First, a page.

Unpublished Disposition, 844 F.2d 791 (9th Cir. 1985)

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US Court of Appeals for the Ninth Circuit - 844 F.2d 791 (9th Cir. 1985)

Robert BARNETT, Plaintiff-Appellant,andCharles B. Johnson, Real-party-in-interest/Appellantv.UNITED STATES POSTAL SERVICE, National Association of LetterCarriers, AFL-CIO, Defendants-Appellees.

Nos. 87-5982, 87-6251.

United States Court of Appeals, Ninth Circuit.

Argued and Submitted March 8, 1988.Decided April 8, 1988.

Appeal from the United States District Court for the Central District of California; Edward Rafeedie, District Judge, Presiding.

Before FARRIS, NORRIS and REINHARDT, Circuit Judges.


MEMORANDUM* 

Robert Barnett appeals from summary judgments entered by the district court in favor of the United States Postal Service (USPS) and the National Association of Letter Carriers, AFL-CIO (union), and from the imposition by the district court of Fed. R. Civ. P. 11 sanctions which entitle the union to their attorney's fees and costs in this case. We affirm the district court's granting of summary judgment in favor of the USPS and the union, but reverse the imposition of Rule 11 sanctions against Barnett.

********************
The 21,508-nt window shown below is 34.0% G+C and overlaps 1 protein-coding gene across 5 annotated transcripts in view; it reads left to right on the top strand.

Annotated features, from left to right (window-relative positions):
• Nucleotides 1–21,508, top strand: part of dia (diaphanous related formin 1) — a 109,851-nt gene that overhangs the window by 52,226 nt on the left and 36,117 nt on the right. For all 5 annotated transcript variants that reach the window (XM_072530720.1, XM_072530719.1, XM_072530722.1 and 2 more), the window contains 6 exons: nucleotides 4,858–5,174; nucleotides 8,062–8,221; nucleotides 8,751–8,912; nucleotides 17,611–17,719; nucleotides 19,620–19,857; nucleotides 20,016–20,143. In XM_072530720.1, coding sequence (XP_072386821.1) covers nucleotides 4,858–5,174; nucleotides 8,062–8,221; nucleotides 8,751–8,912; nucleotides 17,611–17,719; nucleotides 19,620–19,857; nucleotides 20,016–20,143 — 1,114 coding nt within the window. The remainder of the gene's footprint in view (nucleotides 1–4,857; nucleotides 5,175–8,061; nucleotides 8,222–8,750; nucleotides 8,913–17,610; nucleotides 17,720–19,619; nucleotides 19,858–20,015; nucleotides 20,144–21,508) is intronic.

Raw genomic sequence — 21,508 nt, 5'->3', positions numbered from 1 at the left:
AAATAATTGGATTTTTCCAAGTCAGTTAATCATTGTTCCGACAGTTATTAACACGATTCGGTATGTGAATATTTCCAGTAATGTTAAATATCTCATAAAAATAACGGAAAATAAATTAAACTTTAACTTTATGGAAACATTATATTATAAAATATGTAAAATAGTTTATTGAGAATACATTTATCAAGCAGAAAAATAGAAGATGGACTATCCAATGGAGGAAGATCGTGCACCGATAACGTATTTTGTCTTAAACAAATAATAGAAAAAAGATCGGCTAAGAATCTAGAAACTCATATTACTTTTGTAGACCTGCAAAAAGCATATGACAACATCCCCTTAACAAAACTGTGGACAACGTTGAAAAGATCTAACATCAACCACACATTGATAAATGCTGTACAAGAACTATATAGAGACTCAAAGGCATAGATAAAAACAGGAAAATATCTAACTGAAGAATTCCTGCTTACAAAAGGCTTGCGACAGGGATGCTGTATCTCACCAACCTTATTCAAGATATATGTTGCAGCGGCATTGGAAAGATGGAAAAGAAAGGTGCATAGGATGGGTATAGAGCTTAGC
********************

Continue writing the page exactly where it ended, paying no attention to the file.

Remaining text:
Barnett's claim charging the USPS with racial and sexual discrimination under Title VII of the Civil Rights Act of 1964 was properly dismissed by the district court because Barnett failed to exhaust his administrative remedies. Although Barnett filed an informal complaint with the Equal Employment Opportunity Commission (EEOC) within the requisite time period, he did not submit a written complaint within 15 days after his final interview with an EEOC counselor as required. 29 C.F.R. Sec. 1614.214(a) (1) (ii). A declaration by Barnett dated September 23, 1985, attached to the "Grievance" that his counsel submitted to the USPS, does not constitute a written complaint because there is no indication that this declaration gave the EEOC notice that Barnett was filing a discrimination complaint. See Cooper v. Bell, 628 F.2d 1208, 1211 (9th Cir. 1980). In fact, there is nothing in the record to show that Barnett's declaration was ever presented to the EEOC. Even if we assume that Barnett was initially misled by the EEOC counselor, resulting in a waiver of his discrimination claim (Barnett signed a form withdrawing his informal EEO charge), this does not excuse his continuing failure to file an EEOC complaint. See Seigel v. Kreps, 654 F.2d 773, 777-78, n. 14 (D.C. Cir. 1981); Miller v. Smith, 584 F. Supp. 149, 153 (D.D.C. 1984). In conclusion, Barnett's argument that the actions by the EEOC somehow estop the government from claiming that Barnett did not exhaust his administrative remedies must fail. Barnett is free to make this argument to the EEOC as part of a discrimination complaint before that agency. See Cooper, 628 F.2d at 1214.